Global warming can be limited to 1.5 degrees Celsius by improving the energy efficiency of our everyday activities such as travel, indoor heating and device use, according to a study.
Published in the journal Nature Energy, the study shows that dramatic improvements in the energy efficiency of everyday activities can raise living standards in the global South to meet UN Sustainable Development Goals while also remaining within the 1.5 degrees Celsius target set by the 2015 Paris Agreement.
Improved living standards for all need not come with a large increase in energy demand at the expense of the global environment, said researchers from the International Institute for Applied Systems Analysis (IIASA) in Austria.
The study is also the first ever to show how the 1.5 degrees Celsius target can be reached without relying on unproven technologies such as bioenergy with carbon capture and storage (CCS) which remove carbon dioxide from the atmosphere and bury it.
“Our analysis shows how a range of new social, behavioral and technological innovations, combined with strong policy support for energy efficiency and low-carbon development, can help reverse the historical trajectory of ever-rising energy demand,” said Arnulf Grubler, lead author of the study.
“A rapid downsizing of the global energy system between now and 2050 makes it much more feasible to transition away from fossil fuels and towards renewables and electricity to provide for development needs while limiting the impacts of climate change,” said Charlie Wilson from IIASA and also the University of East Anglia in the UK.
The team examined a wide range of innovations at the fringes of current markets that could help reduce emissions if they became mainstream.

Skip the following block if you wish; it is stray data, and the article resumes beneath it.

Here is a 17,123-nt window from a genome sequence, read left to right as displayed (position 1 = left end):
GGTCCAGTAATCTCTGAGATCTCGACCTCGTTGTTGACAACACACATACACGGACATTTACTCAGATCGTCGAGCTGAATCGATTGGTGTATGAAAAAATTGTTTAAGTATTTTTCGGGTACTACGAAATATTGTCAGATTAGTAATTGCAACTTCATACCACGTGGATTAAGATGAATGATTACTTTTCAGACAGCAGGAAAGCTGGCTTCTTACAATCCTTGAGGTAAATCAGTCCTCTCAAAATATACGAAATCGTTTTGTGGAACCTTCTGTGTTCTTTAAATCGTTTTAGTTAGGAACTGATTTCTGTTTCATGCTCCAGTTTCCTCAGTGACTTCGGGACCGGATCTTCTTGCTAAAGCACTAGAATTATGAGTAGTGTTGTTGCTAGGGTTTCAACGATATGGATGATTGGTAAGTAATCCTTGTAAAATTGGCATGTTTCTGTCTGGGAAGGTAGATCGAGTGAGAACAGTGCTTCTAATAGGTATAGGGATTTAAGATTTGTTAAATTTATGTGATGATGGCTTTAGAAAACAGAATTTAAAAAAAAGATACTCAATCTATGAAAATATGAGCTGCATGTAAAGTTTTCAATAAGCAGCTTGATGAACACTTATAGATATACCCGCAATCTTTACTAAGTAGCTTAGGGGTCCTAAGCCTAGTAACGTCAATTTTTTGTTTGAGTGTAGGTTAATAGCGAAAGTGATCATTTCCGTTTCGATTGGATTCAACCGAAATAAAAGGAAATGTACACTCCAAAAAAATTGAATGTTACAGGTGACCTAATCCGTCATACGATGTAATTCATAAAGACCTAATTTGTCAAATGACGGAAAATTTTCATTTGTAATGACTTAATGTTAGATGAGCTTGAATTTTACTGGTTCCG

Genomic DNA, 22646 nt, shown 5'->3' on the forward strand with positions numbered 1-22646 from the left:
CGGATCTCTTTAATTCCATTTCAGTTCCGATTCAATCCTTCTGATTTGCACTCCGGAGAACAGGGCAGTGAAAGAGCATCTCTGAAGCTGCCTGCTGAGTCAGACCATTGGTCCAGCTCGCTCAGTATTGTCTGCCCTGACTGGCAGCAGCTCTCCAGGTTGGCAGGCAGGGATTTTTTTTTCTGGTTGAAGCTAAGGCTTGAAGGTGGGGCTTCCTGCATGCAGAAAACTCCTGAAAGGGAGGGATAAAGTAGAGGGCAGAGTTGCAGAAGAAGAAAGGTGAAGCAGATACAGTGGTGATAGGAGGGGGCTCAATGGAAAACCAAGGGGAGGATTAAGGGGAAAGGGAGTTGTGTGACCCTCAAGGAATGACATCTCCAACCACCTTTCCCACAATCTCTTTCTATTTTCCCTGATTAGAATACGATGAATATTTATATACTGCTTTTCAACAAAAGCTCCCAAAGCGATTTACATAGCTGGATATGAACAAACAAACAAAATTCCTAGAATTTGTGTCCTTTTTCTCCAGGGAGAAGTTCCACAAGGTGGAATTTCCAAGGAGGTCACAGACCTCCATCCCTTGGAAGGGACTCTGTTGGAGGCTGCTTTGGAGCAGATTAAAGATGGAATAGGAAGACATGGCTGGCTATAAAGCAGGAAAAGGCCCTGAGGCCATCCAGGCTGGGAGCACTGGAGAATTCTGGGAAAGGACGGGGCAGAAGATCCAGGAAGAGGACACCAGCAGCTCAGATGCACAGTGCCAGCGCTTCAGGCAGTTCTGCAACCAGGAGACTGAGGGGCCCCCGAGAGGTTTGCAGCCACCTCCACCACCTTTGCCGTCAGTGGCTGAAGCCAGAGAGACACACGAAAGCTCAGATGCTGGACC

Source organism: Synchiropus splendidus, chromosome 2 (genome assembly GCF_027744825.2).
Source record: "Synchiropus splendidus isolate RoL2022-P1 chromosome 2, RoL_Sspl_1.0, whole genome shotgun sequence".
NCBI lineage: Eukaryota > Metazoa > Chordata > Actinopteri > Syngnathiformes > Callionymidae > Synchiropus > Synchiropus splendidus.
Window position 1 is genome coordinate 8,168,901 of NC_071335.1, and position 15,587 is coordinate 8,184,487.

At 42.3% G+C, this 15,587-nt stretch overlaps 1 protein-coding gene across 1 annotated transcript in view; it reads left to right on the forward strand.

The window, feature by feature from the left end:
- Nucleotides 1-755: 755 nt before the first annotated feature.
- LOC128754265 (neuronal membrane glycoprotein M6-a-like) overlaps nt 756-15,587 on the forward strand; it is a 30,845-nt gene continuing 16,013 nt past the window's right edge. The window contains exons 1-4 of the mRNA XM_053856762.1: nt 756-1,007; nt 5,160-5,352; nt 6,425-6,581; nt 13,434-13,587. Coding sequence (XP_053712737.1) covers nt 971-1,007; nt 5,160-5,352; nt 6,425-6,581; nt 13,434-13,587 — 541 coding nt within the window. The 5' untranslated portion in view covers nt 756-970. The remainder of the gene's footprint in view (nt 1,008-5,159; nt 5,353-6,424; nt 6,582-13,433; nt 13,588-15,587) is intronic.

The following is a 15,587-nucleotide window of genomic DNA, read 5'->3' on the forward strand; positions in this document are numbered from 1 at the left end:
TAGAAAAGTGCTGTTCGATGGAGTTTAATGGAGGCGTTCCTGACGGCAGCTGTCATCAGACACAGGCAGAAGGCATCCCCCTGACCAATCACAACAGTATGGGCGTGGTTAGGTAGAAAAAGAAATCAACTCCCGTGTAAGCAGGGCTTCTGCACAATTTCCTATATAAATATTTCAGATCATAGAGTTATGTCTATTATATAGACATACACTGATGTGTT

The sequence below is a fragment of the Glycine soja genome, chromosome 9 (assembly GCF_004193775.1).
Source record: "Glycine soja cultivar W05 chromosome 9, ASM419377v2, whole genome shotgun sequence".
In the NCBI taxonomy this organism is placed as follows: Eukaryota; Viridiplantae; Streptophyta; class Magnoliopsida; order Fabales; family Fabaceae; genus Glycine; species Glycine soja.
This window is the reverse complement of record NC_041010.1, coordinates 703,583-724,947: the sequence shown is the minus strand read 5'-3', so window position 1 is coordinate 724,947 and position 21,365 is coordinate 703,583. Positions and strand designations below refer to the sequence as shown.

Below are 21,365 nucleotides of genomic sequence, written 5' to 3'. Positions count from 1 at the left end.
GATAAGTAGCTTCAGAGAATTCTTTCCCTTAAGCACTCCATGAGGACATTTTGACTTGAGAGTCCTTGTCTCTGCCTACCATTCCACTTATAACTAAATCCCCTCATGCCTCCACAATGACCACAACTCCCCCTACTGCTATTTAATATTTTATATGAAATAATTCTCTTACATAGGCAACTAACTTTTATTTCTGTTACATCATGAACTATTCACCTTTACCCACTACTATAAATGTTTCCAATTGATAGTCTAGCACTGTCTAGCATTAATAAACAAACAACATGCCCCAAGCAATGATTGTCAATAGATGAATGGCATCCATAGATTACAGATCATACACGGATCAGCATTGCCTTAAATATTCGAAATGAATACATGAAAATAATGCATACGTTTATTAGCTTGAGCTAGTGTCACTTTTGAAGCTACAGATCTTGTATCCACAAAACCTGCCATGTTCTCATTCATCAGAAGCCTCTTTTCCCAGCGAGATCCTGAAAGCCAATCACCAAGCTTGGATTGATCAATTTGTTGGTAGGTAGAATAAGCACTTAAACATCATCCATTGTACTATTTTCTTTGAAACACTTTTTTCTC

Drawing on detailed studies of energy used in transport, in homes and offices, and in the manufacture of consumer goods, they found evidence of two- to four-fold reductions in the amount of energy required to move people and goods around, to provide comfort in buildings, and to meet the material needs of growing populations, particularly in the global South.
They identified a number of key innovations, for example, shared and ‘on-demand’ fleets of more energy efficient electric vehicles with increased occupancy can reduce global energy demand for transport by 60 per cent by 2050 while reducing the number of vehicles on the road.
Single digital devices such as smartphones serving a wide range of functions combined with younger generations’ preferences for accessing services instead of owning goods can limit the otherwise explosive growth in global energy demand to a mere 15 per cent by 2050 for a digital economy with over twice the number of devices than are in use today.
Strict standards for the energy performance of new buildings as well as renovations of existing buildings can reduce energy demand from heating and cooling by 75 per cent by 2050, researchers said.
In addition, shifting to a healthier diet with less red meat but similar calorific intake can significantly reduce emissions from agriculture, while increasing forest cover by 2050 equivalent to the size of Italy and Bangladesh combined, they said.
“Changes in the ways that we as the final users of energy go about our daily lives have knock-on effects on the ways that goods are manufactured and transported around, offices and malls are built, and food is grown. It is us as energy users who ultimately define the potential for transforming our energy system to meet climate targets,” said Grubler.
The study found that if the total global energy demand is reduced by 40 per cent by 2050, with a strong emphasis on electrification, current rates of renewable energy deployment projected on into the future could more than meet the world’s energy needs without having to rely on unproven technologies such as CCS to capture and store greenhouse gas emissions from burning fossil fuels or plant matter.